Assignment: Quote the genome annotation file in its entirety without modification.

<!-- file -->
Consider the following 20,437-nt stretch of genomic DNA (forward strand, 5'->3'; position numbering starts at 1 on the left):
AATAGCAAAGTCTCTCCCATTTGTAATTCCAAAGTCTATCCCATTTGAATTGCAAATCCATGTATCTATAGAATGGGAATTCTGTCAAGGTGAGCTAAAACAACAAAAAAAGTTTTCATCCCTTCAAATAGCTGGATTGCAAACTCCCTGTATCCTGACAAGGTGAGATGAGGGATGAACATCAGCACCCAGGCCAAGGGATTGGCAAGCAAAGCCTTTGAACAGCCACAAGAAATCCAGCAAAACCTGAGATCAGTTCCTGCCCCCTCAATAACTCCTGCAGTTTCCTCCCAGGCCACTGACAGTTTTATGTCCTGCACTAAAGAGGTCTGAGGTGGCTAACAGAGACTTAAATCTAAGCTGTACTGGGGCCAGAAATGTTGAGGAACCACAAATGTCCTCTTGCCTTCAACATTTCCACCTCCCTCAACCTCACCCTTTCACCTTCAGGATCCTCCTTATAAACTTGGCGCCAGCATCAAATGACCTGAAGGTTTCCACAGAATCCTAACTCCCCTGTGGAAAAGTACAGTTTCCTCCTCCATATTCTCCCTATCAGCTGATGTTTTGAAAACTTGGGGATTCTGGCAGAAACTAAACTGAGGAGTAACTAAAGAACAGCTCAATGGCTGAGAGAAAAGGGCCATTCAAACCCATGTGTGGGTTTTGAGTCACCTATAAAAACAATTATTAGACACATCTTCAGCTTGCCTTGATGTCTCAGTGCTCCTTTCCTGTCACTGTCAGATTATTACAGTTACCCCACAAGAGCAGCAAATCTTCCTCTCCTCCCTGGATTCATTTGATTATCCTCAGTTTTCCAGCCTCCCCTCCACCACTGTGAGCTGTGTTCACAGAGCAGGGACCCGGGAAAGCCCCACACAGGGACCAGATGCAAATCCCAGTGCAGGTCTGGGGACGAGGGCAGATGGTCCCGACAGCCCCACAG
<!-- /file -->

Consider the following 20,437-nt stretch of genomic DNA (forward strand, 5'->3'; position numbering starts at 1 on the left):
AATAGCAAAGTCTCTCCCATTTGTAATTCCAAAGTCTATCCCATTTGAATTGCAAATCCATGTATCTATAGAATGGGAATTCTGTCAAGGTGAGCTAAAACAACAAAAAAAGTTTTCATCCCTTCAAATAGCTGGATTGCAAACTCCCTGTATCCTGACAAGGTGAGATGAGGGATGAACATCAGCACCCAGGCCAAGGGATTGGCAAGCAAAGCCTTTGAACAGCCACAAGAAATCCAGCAAAACCTGAGATCAGTTCCTGCCCCCTCAATAACTCCTGCAGTTTCCTCCCAGGCCACTGACAGTTTTATGTCCTGCACTAAAGAGGTCTGAGGTGGCTAACAGAGACTTAAATCTAAGCTGTACTGGGGCCAGAAATGTTGAGGAACCACAAATGTCCTCTTGCCTTCAACATTTCCACCTCCCTCAACCTCACCCTTTCACCTTCAGGATCCTCCTTATAAACTTGGCGCCAGCATCAAATGACCTGAAGGTTTCCACAGAATCCTAACTCCCCTGTGGAAAAGTACAGTTTCCTCCTCCATATTCTCCCTATCAGCTGATGTTTTGAAAACTTGGGGATTCTGGCAGAAACTAAACTGAGGAGTAACTAAAGAACAGCTCAATGGCTGAGAGAAAAGGGCCATTCAAACCCATGTGTGGGTTTTGAGTCACCTATAAAAACAATTATTAGACACATCTTCAGCTTGCCTTGATGTCTCAGTGCTCCTTTCCTGTCACTGTCAGATTATTACAGTTACCCCACAAGAGCAGCAAATCTTCCTCTCCTCCCTGGATTCATTTGATTATCCTCAGTTTTCCAGCCTCCCCTCCACCACTGTGAGCTGTGTTCACAGAGCAGGGACCCGGGAAAGCCCCACACAGGGACCAGATGCAAATCCCAGTGCAGGTCTGGGGACGAGGGCAGATGGTCCCGACAGCCCCACAG